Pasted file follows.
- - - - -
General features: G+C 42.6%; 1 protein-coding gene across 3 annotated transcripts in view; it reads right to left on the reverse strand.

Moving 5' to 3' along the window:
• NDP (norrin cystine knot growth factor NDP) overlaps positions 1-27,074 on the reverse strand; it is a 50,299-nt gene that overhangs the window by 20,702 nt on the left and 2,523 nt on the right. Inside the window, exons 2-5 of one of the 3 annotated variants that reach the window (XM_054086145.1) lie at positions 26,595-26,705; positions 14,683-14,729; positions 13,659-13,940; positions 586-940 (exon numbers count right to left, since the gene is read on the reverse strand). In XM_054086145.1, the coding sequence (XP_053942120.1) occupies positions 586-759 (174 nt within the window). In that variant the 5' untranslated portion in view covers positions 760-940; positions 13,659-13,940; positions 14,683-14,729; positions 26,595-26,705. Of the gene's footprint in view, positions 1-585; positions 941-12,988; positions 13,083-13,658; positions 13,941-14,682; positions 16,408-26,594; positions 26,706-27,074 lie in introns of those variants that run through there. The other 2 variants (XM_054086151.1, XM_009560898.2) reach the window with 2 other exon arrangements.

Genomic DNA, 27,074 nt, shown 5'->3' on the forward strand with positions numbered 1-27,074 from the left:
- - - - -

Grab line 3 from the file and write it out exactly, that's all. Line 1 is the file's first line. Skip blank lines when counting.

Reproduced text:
• NDP (norrin cystine knot growth factor NDP) overlaps positions 1-27,074 on the reverse strand; it is a 50,299-nt gene that overhangs the window by 20,702 nt on the left and 2,523 nt on the right. Inside the window, exons 2-5 of one of the 3 annotated variants that reach the window (XM_054086145.1) lie at positions 26,595-26,705; positions 14,683-14,729; positions 13,659-13,940; positions 586-940 (exon numbers count right to left, since the gene is read on the reverse strand). In XM_054086145.1, the coding sequence (XP_053942120.1) occupies positions 586-759 (174 nt within the window). In that variant the 5' untranslated portion in view covers positions 760-940; positions 13,659-13,940; positions 14,683-14,729; positions 26,595-26,705. Of the gene's footprint in view, positions 1-585; positions 941-12,988; positions 13,083-13,658; positions 13,941-14,682; positions 16,408-26,594; positions 26,706-27,074 lie in introns of those variants that run through there. The other 2 variants (XM_054086151.1, XM_009560898.2) reach the window with 2 other exon arrangements.